• sorcytb365F 5′ CAGTAATAGCCACTGCCTTTATAGG-3′ and

  • sorcytb969R 5′-CATTGGCTGAATGGGCGGAATATTAT-3′ primers respectively.

The PCR amplification was performed by using the KAPA Taq PCR kit (KAPA Biosystems, Boston, MA, USA). The optimized cycling conditions after an initial denaturation at 95 °C for 3 min were; 35 cycles at 95 °C for 3 s, annealing at 55 °C for 30 s and extension at 72 °C for 1 min, before standby at 4 °C. The PCR products were visualized on 1.2% agarose gels (containing GelRed; Biotium, Inc.), purified by NucleoSpin Gel, PCR Clean-up kit (Macherey–Nagel, Düren, Germany) and sequenced (GATC sequencing company, Germany). The obtained sequences were compared with available sequences in GenBank to determine the identity of the shrew species. Phylogenetic analysis was performed using MEGA6 [12] and the Maximum Likelihood method based on the Tamura-Nei model [13].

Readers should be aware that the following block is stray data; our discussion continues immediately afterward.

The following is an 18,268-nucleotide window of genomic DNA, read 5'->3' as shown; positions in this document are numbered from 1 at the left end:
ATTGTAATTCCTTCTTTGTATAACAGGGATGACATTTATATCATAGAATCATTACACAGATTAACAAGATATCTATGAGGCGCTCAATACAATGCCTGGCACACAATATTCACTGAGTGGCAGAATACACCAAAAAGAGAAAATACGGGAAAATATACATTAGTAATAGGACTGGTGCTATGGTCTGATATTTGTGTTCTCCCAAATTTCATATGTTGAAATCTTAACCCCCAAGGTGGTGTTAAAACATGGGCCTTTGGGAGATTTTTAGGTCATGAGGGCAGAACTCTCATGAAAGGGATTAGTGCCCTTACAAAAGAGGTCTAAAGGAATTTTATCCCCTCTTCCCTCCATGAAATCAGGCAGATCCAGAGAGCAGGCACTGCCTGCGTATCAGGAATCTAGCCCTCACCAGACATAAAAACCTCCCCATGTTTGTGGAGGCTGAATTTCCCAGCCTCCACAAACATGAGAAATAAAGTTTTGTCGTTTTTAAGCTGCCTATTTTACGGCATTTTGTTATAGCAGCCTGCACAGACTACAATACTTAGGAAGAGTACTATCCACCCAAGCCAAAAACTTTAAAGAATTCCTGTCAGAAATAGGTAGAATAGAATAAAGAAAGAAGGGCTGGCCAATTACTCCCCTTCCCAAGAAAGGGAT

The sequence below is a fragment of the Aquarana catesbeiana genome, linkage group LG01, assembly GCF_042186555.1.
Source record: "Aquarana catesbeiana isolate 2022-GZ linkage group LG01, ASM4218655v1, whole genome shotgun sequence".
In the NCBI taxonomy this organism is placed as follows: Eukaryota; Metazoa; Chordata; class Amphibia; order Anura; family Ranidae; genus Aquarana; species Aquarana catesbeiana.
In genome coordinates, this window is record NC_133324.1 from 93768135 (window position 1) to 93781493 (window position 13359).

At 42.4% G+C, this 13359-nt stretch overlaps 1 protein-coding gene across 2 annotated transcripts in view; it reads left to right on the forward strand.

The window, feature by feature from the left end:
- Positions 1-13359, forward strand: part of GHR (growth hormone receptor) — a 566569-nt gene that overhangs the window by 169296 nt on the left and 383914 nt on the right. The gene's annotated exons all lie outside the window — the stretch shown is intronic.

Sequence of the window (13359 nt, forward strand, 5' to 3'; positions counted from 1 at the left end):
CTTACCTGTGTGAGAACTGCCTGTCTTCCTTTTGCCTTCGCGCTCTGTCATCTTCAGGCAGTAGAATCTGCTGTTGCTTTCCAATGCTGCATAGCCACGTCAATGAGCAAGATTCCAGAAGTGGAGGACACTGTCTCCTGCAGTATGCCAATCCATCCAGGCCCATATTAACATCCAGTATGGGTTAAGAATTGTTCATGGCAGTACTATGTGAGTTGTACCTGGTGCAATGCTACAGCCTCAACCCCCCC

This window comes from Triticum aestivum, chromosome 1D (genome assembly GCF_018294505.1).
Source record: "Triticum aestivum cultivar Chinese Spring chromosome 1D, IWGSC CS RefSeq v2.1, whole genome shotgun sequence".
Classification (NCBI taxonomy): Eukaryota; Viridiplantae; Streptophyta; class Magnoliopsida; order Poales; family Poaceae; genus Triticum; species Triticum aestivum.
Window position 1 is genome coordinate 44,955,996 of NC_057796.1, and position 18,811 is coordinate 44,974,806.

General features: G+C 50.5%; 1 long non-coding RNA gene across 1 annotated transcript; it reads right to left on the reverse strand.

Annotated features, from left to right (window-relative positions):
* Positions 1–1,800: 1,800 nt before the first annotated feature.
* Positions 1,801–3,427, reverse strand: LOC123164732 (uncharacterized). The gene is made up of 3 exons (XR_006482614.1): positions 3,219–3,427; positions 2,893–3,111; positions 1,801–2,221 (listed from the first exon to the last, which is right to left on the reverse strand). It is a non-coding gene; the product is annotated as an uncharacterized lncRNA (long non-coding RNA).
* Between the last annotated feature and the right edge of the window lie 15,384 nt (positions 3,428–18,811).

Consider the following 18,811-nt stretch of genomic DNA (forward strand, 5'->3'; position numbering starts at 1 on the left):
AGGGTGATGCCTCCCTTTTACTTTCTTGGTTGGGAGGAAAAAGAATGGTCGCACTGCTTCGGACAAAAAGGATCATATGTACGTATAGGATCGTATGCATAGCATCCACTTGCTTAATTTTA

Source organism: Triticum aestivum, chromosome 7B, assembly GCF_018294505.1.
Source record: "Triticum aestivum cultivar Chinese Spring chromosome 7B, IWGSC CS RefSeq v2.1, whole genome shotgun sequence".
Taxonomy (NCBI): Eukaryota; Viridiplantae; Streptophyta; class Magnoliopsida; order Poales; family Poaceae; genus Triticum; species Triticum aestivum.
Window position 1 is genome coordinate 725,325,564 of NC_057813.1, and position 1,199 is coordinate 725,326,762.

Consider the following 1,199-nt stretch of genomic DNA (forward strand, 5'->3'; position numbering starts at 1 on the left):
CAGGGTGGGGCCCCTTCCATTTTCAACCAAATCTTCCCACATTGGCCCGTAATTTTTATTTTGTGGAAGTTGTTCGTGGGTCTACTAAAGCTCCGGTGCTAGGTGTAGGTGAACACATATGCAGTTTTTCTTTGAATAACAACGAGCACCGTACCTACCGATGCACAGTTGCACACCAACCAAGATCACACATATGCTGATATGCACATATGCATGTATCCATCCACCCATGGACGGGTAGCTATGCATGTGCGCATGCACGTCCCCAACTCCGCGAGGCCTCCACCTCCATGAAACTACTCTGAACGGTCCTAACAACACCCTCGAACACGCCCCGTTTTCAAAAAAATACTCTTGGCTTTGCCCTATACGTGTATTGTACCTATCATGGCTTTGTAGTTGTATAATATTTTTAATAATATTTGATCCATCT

Results

Hantavirus detection in shrews

Pan-hantavirus primers were used to screen lung tissue from the 198 shrews. In three shrews, an RT-PCR product with the predicted hantavirus specific size was detected, and sequencing revealed that all three carried SWSV RNA. All SWSV RNA were detected in common shrews (Sorex araneus) sampled in Västerbotten County, Sweden. The SWSV sequences from the 459 bp fragment from the L-segment were closely related to each other, and all of them were similar to common shrew L-segment sequences originating from Finland and Russia (Fig. 1).

Fig. 1
figure1